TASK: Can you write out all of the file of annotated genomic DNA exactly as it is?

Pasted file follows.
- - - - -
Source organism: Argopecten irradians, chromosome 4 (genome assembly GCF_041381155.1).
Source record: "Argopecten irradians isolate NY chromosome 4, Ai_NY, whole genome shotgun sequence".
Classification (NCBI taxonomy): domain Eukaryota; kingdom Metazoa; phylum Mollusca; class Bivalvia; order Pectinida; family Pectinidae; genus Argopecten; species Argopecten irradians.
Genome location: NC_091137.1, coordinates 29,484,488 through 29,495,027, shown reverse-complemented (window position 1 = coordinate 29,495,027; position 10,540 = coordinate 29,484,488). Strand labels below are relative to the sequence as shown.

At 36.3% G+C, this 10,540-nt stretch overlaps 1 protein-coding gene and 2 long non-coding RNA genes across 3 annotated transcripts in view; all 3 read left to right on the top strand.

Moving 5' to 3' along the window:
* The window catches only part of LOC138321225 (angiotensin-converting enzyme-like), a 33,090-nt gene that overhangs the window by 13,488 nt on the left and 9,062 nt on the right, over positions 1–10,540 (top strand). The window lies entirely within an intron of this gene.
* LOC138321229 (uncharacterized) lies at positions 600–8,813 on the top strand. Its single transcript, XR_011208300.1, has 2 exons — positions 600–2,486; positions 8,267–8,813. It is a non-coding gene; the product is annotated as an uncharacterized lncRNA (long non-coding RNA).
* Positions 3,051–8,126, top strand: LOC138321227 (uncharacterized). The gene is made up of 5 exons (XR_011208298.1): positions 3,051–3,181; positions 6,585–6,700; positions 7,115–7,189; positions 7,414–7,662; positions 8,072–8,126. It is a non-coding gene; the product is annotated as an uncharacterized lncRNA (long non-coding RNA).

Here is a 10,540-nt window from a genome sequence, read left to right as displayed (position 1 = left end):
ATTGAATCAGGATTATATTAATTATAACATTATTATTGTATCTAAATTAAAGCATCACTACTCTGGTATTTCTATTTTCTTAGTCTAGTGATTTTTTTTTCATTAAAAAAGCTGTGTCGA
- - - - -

Source organism: Argopecten irradians, chromosome 4 (genome assembly GCF_041381155.1).
Source record: "Argopecten irradians isolate NY chromosome 4, Ai_NY, whole genome shotgun sequence".
Classification (NCBI taxonomy): domain Eukaryota; kingdom Metazoa; phylum Mollusca; class Bivalvia; order Pectinida; family Pectinidae; genus Argopecten; species Argopecten irradians.
Genome location: NC_091137.1, coordinates 29,484,488 through 29,495,027, shown reverse-complemented (window position 1 = coordinate 29,495,027; position 10,540 = coordinate 29,484,488). Strand labels below are relative to the sequence as shown.

At 36.3% G+C, this 10,540-nt stretch overlaps 1 protein-coding gene and 2 long non-coding RNA genes across 3 annotated transcripts in view; all 3 read left to right on the top strand.

Moving 5' to 3' along the window:
* The window catches only part of LOC138321225 (angiotensin-converting enzyme-like), a 33,090-nt gene that overhangs the window by 13,488 nt on the left and 9,062 nt on the right, over positions 1–10,540 (top strand). The window lies entirely within an intron of this gene.
* LOC138321229 (uncharacterized) lies at positions 600–8,813 on the top strand. Its single transcript, XR_011208300.1, has 2 exons — positions 600–2,486; positions 8,267–8,813. It is a non-coding gene; the product is annotated as an uncharacterized lncRNA (long non-coding RNA).
* Positions 3,051–8,126, top strand: LOC138321227 (uncharacterized). The gene is made up of 5 exons (XR_011208298.1): positions 3,051–3,181; positions 6,585–6,700; positions 7,115–7,189; positions 7,414–7,662; positions 8,072–8,126. It is a non-coding gene; the product is annotated as an uncharacterized lncRNA (long non-coding RNA).

Here is a 10,540-nt window from a genome sequence, read left to right as displayed (position 1 = left end):
ATTGAATCAGGATTATATTAATTATAACATTATTATTGTATCTAAATTAAAGCATCACTACTCTGGTATTTCTATTTTCTTAGTCTAGTGATTTTTTTTTCATTAAAAAAGCTGTGTCGA